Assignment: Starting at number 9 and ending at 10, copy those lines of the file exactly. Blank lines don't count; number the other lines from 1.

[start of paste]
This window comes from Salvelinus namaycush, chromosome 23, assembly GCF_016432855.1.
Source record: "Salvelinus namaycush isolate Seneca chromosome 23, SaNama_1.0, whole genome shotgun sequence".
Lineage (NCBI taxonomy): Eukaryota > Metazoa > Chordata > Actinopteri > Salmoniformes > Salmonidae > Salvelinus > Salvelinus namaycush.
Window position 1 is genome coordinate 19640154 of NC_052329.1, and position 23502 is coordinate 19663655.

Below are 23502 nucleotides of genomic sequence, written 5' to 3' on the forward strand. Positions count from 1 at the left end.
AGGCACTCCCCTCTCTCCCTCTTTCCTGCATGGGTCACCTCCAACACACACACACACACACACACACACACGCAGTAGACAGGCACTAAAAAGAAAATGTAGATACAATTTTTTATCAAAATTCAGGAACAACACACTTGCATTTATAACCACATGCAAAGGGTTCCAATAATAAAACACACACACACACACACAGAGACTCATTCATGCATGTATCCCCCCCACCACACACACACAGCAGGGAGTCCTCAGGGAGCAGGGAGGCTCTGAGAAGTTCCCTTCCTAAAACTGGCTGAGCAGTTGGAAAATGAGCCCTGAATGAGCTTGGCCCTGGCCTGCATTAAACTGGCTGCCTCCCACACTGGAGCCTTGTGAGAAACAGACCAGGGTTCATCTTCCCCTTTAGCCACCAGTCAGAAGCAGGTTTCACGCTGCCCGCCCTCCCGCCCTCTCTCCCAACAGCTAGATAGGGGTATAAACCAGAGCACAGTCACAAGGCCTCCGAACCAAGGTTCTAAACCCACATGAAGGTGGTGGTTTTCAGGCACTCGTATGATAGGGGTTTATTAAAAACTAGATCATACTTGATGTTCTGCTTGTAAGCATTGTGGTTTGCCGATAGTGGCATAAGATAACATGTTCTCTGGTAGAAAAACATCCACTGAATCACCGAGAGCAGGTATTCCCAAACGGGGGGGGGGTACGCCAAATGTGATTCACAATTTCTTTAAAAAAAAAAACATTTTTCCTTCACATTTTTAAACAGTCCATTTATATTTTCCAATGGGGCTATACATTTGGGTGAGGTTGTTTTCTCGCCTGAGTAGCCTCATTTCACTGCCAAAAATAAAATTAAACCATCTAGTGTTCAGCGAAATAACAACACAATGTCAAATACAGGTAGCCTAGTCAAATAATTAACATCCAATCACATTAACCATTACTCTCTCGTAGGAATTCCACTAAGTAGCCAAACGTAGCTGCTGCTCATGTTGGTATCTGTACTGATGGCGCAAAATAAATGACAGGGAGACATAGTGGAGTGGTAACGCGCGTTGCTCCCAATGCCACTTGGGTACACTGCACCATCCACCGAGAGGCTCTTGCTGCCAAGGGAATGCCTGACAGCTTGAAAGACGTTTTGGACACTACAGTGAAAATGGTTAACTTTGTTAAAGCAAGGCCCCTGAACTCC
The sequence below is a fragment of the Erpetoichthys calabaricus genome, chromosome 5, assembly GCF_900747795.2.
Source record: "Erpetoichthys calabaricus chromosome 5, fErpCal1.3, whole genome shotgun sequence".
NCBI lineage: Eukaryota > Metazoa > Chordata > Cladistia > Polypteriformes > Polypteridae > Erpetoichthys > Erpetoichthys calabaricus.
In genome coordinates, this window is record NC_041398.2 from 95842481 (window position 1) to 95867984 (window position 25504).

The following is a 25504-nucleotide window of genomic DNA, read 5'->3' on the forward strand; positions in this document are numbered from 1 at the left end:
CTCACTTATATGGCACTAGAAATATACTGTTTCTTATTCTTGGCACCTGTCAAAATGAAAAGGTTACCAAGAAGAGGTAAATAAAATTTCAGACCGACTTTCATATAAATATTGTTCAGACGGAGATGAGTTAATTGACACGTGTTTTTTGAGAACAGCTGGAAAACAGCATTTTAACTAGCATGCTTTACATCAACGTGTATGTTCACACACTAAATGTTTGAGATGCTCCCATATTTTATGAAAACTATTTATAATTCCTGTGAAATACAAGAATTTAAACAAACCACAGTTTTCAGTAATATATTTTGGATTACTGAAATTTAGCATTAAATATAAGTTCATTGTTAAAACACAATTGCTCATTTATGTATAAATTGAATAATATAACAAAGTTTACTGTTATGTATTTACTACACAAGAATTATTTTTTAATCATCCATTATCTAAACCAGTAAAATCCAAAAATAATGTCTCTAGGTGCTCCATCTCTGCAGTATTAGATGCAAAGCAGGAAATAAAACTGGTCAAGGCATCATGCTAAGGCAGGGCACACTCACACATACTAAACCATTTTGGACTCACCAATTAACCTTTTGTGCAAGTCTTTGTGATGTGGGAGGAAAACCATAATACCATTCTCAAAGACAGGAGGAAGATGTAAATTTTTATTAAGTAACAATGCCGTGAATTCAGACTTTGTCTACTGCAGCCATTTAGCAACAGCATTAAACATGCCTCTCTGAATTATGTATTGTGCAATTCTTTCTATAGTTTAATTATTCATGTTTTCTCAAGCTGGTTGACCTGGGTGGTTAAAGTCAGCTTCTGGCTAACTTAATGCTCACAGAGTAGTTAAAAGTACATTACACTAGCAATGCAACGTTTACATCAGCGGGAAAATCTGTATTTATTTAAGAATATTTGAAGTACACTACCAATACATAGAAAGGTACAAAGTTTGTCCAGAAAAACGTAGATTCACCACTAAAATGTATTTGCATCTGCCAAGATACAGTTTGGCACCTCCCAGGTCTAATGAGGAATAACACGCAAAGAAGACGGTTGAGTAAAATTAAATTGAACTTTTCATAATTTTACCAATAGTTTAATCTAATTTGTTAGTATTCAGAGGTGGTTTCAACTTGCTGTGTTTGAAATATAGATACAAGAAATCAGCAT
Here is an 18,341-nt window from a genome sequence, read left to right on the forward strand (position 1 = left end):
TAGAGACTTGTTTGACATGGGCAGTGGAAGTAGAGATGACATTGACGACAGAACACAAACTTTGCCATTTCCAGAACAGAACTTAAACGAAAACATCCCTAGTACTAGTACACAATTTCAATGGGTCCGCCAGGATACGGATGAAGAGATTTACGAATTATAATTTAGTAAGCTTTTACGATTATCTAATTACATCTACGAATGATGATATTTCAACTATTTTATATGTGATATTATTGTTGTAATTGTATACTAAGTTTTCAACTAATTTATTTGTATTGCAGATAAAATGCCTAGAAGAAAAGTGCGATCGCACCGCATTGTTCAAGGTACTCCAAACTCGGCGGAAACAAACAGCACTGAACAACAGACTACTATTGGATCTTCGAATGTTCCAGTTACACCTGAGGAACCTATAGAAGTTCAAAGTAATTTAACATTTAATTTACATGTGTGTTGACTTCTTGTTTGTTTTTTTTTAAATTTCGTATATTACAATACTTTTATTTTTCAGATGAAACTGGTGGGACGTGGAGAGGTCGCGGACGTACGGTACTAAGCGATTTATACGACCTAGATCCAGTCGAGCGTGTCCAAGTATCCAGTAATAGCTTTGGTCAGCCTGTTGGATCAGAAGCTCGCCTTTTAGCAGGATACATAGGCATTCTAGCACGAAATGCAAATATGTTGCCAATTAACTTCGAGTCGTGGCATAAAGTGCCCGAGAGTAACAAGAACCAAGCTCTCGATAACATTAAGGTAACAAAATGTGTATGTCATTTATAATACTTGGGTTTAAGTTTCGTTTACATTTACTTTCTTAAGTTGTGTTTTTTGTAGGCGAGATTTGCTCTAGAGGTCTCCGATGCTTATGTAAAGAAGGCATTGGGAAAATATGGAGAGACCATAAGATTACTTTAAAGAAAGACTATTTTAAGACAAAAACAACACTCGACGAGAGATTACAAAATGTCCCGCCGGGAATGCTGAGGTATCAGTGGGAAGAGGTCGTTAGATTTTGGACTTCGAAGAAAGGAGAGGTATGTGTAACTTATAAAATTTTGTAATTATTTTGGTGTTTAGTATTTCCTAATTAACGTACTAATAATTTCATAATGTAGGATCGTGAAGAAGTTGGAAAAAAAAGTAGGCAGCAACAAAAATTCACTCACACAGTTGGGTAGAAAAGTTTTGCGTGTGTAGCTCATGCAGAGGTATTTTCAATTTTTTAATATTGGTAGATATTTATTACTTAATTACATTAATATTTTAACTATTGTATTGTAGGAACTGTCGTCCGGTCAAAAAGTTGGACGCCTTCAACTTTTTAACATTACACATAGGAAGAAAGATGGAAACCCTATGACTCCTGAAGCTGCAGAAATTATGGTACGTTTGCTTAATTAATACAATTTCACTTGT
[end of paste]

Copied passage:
NCBI lineage: Eukaryota > Metazoa > Chordata > Cladistia > Polypteriformes > Polypteridae > Erpetoichthys > Erpetoichthys calabaricus.
In genome coordinates, this window is record NC_041398.2 from 95842481 (window position 1) to 95867984 (window position 25504).